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Loaded Versus Unloaded Gait Balance Stability: A Measure of Dynamic Walking

[+] Author Affiliations
Carlotta Mummolo

New York University, Brooklyn, NYPolytechnic of Bari, Bari, Italy

Sukyung Park

Korea Advanced Institute of Science and Technology (KAIST), Daejeon, Korea

Luigi Mangialardi

Polytechnic of Bari, Bari, Italy

Joo H. Kim

New York University, Brooklyn, NY

Paper No. DETC2015-47741, pp. V006T10A008; 7 pages
doi:10.1115/DETC2015-47741
From:
  • ASME 2015 International Design Engineering Technical Conferences and Computers and Information in Engineering Conference
  • Volume 6: 11th International Conference on Multibody Systems, Nonlinear Dynamics, and Control
  • Boston, Massachusetts, USA, August 2–5, 2015
  • Conference Sponsors: Design Engineering Division, Computers and Information in Engineering Division
  • ISBN: 978-0-7918-5716-8
  • Copyright © 2015 by ASME

abstract

Several stability indices exist in the literature, each within their contexts and perspectives of quantification. However, no relevant index for the quantification of gait balance stability has been rigorously developed. Here, the novel Dynamic Gait Measure (DGM) is used to characterize the distinct gait balance stability of loaded walking, as compared to normal human walking. The DGM quantifies the normalized effects of inertia of a given gait with respect to the time-varying foot support region. The DGM is formulated in terms of the gait parameters reflecting a given gait strategy, and is extended to multiple steps of the gait cycle. The altered gait kinematics observed during load carriage (decreased single support duration, inertia effects, and step length) results in decreased DGM values (p < 0.0001), indicating that loaded walking is more statically stable compared with the unloaded walking. The DGM is compared with other common gait stability indices to validate its unique ability to catch the alteration (due to load carriage) in its corresponding gait stability characteristics.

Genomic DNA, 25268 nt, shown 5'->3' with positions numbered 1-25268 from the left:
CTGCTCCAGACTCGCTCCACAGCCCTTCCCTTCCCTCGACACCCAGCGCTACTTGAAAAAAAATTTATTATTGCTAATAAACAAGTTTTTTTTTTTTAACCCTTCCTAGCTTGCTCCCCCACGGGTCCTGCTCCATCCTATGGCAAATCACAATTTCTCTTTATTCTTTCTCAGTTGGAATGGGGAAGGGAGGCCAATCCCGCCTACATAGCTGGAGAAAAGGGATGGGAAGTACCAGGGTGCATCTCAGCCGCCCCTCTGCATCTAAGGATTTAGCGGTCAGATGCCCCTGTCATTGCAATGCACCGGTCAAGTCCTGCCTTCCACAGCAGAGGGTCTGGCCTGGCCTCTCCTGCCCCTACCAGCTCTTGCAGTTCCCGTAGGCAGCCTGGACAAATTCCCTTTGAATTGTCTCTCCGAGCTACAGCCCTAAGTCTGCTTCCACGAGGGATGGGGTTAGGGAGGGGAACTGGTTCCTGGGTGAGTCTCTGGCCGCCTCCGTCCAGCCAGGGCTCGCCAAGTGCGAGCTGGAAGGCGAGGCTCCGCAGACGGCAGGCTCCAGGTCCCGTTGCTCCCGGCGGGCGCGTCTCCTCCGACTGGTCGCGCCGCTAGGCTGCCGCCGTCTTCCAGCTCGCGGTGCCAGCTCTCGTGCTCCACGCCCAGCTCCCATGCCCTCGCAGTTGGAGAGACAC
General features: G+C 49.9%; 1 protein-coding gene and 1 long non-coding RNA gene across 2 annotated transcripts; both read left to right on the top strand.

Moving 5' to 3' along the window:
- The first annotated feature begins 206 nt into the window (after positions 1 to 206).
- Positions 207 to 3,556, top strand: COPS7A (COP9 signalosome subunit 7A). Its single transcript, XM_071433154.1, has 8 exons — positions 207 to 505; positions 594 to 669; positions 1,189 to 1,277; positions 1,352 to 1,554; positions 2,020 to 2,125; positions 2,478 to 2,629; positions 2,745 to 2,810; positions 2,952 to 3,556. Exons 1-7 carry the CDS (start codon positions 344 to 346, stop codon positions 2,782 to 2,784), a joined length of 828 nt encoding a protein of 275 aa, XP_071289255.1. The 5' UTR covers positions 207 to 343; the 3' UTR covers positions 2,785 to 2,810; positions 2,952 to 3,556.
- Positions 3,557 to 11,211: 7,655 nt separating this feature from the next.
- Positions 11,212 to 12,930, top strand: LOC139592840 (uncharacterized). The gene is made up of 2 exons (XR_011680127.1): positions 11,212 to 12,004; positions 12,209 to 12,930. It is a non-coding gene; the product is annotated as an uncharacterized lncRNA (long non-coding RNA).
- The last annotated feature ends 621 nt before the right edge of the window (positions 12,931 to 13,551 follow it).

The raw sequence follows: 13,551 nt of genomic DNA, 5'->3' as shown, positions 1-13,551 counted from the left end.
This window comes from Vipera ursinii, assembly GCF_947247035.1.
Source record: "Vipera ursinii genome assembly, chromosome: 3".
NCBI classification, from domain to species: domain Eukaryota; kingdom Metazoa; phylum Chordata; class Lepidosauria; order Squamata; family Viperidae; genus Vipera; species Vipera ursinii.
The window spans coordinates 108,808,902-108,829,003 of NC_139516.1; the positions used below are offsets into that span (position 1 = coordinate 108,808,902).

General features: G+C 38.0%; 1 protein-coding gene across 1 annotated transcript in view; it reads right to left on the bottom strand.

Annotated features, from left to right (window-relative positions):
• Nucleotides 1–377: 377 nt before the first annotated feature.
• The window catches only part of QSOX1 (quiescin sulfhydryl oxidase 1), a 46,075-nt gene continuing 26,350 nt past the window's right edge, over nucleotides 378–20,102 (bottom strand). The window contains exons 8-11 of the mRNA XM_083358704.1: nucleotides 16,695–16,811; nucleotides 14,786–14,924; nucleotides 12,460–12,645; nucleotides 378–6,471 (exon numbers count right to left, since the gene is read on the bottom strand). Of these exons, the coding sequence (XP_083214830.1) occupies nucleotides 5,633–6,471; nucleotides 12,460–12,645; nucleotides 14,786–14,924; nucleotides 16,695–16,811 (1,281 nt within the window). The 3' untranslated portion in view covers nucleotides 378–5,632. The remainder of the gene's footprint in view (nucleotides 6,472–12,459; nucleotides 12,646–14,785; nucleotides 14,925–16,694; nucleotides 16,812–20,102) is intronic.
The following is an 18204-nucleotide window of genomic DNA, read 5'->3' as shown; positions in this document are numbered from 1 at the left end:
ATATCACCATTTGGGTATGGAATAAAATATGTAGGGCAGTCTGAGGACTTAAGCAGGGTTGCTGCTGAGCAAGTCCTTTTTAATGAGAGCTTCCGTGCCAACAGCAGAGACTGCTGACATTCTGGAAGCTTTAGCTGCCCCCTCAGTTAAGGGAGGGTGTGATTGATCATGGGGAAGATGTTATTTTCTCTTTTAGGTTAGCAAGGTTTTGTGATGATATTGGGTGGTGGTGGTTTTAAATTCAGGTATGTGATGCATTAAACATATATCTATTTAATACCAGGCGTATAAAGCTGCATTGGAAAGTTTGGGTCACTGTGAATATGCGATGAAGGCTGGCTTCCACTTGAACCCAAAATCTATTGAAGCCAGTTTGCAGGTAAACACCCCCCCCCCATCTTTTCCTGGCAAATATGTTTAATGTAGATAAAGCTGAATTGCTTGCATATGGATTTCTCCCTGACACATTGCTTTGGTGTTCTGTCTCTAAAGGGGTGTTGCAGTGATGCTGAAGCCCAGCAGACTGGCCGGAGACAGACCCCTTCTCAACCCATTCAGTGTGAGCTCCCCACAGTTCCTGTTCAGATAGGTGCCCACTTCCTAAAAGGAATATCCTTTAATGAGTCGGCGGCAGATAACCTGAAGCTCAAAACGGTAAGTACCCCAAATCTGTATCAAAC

Copyright © 2015 by ASME
Topics: Stability

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